The Whitmore Sisters

The Whitmore Sisters
Ghosts are always with us, waiting for the right moment, or reason, to reveal themselves. Then a song, a stretch of road, or someone’s laughter hits your ear, and suddenly you’re back in the moment, feeling the rush of emotions as if time never moved on. For Eleanor and Bonnie Whitmore, two of roots music’s most accomplished songwriter/instrumentalist/vocalists, the ghosts chose to appear right as Covid became entrenched — when live music evaporated and people were isolated from each other. The songs they conjured became The Whitmore Sisters‘ debut album, GHOST STORIES, out January 21, 2022 on Red House Records. The album was produced by Chris Masterson.
Bonnie, whose four solo albums are all state-of-a-real-woman’s-heart jewels, decided to join sister Eleanor and her husband Chris Masterson in their Los Angeles closed circle for a break during quarantine this past year. Chris, who’s recorded four albums with his wife as The Mastersons, saw the visit as an opportunity to issue a practical mandate: If Bonnie was coming, it was time for the sisters to make an album. Not just an album, but “the album” — the musical inevitability that’s been simmering since a 22-year-old Eleanor was protecting her curly headed 15-year-old sister at gigs in local bars. The collection, along with two covers — a song by their pal Aaron Lee Tasjan (“Big Heart Sick Mind” and “On the Wings of a Nightingale” (written by Paul McCartney for iconic sibling duo The Everly Brothers) — complete GHOST STORIES.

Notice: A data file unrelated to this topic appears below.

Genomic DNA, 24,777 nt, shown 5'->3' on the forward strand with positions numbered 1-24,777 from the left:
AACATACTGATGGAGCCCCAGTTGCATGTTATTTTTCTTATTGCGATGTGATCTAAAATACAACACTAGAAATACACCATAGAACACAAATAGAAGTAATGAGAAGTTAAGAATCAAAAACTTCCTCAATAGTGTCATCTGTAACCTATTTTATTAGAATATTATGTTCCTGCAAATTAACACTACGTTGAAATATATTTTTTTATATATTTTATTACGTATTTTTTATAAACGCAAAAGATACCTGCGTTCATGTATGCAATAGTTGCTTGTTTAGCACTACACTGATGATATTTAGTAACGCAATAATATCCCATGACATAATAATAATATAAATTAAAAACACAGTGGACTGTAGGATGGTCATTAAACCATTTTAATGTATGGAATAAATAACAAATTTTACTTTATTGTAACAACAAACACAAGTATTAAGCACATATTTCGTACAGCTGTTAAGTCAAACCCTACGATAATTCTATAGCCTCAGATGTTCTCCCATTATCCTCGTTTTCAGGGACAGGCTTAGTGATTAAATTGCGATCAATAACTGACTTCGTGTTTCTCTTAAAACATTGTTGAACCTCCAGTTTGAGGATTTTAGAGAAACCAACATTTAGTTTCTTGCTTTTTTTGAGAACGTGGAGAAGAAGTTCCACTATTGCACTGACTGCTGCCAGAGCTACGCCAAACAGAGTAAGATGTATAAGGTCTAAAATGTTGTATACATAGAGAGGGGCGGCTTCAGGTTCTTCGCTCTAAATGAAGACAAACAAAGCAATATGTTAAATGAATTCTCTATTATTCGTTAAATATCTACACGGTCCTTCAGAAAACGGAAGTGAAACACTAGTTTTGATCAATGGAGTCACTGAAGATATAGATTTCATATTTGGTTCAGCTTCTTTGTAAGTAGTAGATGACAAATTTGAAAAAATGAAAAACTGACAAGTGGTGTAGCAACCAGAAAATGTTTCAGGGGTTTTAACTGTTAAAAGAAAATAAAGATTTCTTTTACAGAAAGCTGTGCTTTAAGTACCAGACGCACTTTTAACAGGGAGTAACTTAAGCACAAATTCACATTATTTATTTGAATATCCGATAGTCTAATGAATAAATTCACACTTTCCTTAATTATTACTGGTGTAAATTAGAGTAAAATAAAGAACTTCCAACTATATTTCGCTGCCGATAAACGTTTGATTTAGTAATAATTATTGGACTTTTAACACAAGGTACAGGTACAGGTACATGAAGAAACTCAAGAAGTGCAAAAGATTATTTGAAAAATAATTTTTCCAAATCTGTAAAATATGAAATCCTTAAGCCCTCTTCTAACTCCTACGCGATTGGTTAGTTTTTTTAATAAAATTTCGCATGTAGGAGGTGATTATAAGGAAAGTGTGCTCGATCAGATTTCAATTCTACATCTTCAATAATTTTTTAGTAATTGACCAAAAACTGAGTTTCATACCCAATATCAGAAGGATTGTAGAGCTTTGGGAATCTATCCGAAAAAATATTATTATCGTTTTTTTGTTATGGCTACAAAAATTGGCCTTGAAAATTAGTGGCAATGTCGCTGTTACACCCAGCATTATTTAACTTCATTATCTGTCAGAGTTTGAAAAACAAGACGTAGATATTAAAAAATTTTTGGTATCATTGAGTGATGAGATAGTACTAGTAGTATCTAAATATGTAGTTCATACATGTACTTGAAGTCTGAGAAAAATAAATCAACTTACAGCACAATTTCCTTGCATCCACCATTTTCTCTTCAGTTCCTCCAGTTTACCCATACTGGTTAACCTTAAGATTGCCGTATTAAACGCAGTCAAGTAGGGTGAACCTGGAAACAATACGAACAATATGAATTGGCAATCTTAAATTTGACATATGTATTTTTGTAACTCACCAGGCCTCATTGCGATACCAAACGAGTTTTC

“We’ve had a lot of loss, a lot of ex and dead boyfriends, a lot of friends that have passed on – and writing about the grief, especially working towards this record, there’s been a lot to consider.”
The sisters’ closeness and unconventional upbringing, not to mention their melodic sensibility and pure blood harmonies, create something truly special.
“We have all these things that make us us,” Bonnie says. “Our mother was an opera singer; our father was a folk singer. When I heard Ian & Sylvia for the first time, I didn’t realize that song wasn’t our parents. That’s how we discovered music.”
Trained to fly as girls by a father who was an accomplished Navy Air carrier pilot, they were exposed to amphibious planes, jets, props and all sorts of aviation possibilities. Consequently, The Whitmores see the world from an above-the-world perspective. Marveling at the whimsy that comes with flying, they also acknowledge that flight allows you to see things in larger ways and make connections that can’t be seen any other way.
Opening with the languidly sweeping “Learning To Fly,” the lush power-pop feel buoys The Whitmores’ dizzying close harmonies. Explaining the lessons absorbed from flying, it serves as a metaphor for coping with life without losing the beauty.
“You see things from a different perspective,” Bonnie says. Laughing, Eleanor joins in. “I was practically born in an airplane! In our family, you fly a plane, you sing and you play an instrument. You just do.  My Dad was an airline pilot, so it’s not just a means of transportation to us.”
They laugh now about their close bond, joking about the time they went through a sisterly “divorce,” which Bonnie confesses was instigated by a “total lack of boundaries” towards her big sis. But their oddly beautiful, shared life experiences make GHOST STORIES inevitable. Eleanor explains the friction then and now, “We’re very much alike. It was part of the problem in the beginning, but now it’s a strength.